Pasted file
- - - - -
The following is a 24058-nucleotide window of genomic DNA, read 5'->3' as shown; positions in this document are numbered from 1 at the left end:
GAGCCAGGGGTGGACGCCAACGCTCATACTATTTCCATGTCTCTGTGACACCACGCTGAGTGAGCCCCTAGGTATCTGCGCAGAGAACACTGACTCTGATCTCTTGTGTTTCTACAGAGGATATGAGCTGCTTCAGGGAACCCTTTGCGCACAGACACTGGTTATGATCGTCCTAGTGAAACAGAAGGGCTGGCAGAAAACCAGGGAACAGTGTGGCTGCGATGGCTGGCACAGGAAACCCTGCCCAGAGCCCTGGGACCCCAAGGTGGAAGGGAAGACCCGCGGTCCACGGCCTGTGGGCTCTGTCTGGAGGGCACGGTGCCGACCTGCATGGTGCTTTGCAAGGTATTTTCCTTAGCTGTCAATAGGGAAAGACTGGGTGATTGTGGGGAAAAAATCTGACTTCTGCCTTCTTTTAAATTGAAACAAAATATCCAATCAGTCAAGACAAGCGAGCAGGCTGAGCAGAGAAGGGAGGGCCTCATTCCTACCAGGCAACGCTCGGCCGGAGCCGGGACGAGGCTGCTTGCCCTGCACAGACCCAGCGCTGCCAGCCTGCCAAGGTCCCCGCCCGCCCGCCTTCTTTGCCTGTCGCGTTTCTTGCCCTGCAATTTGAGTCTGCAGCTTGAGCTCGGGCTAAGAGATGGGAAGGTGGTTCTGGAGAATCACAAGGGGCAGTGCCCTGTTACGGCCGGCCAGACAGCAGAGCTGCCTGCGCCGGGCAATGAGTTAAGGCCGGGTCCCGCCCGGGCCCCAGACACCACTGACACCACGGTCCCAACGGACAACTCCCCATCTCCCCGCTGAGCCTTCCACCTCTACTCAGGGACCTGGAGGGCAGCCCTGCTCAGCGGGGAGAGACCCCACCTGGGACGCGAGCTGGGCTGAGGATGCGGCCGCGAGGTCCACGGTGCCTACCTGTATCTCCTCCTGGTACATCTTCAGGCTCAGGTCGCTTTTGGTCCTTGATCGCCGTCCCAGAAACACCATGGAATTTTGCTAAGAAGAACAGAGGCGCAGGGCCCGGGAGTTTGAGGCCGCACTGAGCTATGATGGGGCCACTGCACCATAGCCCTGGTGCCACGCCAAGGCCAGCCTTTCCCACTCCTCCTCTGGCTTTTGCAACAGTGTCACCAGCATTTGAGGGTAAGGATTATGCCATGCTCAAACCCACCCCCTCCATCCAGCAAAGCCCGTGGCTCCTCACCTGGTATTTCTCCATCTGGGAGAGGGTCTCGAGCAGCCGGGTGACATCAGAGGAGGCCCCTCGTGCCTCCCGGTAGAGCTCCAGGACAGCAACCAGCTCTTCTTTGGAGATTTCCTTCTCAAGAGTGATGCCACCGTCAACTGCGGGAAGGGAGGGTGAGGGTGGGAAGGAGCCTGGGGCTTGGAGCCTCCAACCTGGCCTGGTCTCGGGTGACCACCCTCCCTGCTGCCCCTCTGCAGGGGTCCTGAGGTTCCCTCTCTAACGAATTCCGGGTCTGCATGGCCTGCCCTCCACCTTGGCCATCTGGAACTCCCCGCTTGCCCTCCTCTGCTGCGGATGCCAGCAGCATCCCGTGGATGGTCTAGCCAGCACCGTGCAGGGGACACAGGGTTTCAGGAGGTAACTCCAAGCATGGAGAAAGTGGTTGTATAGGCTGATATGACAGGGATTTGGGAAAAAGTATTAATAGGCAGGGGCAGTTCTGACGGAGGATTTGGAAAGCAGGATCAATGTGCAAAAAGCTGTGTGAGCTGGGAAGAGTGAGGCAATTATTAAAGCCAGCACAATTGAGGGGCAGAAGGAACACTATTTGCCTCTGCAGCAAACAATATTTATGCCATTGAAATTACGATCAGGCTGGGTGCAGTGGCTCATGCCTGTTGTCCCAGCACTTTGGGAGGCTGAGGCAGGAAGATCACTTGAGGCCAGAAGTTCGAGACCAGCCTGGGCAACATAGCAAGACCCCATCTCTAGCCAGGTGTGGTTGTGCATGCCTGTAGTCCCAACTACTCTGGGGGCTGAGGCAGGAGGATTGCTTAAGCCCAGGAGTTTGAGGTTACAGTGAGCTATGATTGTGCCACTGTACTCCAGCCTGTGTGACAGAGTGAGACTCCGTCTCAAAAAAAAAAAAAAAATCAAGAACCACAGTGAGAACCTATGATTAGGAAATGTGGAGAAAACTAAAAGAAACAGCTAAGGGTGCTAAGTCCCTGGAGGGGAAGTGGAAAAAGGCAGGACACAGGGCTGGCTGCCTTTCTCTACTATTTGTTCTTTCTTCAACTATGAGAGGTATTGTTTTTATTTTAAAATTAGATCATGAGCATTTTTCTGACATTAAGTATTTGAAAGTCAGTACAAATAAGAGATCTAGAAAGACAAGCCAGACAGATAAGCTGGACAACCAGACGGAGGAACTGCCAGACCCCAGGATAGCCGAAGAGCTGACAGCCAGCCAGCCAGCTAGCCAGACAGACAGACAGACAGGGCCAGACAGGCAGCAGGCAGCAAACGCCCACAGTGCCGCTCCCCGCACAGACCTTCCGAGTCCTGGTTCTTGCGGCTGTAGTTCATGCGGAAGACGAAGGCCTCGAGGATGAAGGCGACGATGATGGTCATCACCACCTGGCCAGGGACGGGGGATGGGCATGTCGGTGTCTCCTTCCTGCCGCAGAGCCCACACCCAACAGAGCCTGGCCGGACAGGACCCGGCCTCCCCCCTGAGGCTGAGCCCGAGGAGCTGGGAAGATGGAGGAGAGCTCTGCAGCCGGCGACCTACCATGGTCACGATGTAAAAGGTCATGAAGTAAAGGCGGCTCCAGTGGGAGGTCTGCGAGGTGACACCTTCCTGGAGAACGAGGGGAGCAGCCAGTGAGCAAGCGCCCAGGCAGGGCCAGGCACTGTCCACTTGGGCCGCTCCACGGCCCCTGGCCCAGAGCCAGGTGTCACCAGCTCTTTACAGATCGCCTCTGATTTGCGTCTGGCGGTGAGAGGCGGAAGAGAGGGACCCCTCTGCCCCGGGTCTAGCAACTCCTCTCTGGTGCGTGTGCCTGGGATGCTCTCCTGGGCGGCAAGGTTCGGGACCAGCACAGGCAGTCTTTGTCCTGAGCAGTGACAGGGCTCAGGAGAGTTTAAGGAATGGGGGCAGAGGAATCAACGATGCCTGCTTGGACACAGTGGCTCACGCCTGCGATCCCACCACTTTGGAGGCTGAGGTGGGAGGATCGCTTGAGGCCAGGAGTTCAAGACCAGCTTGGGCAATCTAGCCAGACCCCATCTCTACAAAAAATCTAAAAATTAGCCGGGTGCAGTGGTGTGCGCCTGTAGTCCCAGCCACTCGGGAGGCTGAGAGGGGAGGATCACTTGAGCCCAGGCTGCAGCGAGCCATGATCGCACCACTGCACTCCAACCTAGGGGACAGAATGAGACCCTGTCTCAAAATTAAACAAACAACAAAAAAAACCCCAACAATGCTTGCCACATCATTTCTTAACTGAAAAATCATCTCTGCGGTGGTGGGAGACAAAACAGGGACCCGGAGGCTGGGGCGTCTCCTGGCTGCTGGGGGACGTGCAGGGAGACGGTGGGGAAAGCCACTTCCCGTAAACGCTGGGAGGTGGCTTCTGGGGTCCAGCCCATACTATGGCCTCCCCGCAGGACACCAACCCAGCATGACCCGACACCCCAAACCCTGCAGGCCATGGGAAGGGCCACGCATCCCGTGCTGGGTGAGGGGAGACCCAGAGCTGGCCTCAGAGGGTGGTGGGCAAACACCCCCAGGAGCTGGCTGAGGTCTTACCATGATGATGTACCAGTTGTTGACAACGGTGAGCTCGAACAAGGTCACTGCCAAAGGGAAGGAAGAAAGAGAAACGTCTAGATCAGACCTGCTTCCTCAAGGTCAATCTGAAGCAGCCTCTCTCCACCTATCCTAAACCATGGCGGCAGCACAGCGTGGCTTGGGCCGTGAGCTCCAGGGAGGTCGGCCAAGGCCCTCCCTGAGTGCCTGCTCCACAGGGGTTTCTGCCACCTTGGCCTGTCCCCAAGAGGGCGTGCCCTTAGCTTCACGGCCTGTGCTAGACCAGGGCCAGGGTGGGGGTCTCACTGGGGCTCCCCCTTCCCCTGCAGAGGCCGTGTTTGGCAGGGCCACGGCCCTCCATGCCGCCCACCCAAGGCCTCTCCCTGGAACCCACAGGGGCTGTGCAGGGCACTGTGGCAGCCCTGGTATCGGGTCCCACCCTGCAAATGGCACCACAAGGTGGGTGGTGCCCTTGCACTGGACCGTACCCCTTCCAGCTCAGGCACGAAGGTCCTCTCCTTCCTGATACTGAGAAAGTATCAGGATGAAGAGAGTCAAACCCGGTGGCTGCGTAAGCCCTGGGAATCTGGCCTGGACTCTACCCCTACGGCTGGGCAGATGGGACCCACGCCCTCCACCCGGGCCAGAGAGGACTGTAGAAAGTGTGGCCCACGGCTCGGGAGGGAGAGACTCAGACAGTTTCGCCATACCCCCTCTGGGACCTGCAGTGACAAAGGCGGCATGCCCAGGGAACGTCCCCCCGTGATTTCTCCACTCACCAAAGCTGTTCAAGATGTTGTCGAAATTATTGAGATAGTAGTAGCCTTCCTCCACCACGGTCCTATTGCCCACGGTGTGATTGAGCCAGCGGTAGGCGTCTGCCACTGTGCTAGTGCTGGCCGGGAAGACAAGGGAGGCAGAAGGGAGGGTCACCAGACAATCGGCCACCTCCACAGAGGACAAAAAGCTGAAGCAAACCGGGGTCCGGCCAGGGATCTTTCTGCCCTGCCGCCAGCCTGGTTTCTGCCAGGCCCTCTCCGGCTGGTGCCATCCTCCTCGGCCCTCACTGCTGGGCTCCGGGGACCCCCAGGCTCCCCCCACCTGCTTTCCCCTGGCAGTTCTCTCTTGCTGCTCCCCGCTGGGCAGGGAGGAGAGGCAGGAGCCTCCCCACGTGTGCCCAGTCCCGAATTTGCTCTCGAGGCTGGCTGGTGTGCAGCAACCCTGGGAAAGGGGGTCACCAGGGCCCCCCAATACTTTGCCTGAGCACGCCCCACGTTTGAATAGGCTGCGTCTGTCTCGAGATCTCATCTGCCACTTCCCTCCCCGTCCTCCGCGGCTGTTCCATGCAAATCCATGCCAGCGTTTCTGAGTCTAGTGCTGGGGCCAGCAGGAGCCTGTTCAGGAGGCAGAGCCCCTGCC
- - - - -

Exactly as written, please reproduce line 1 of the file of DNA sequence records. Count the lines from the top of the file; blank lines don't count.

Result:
The following is a 24058-nucleotide window of genomic DNA, read 5'->3' as shown; positions in this document are numbered from 1 at the left end: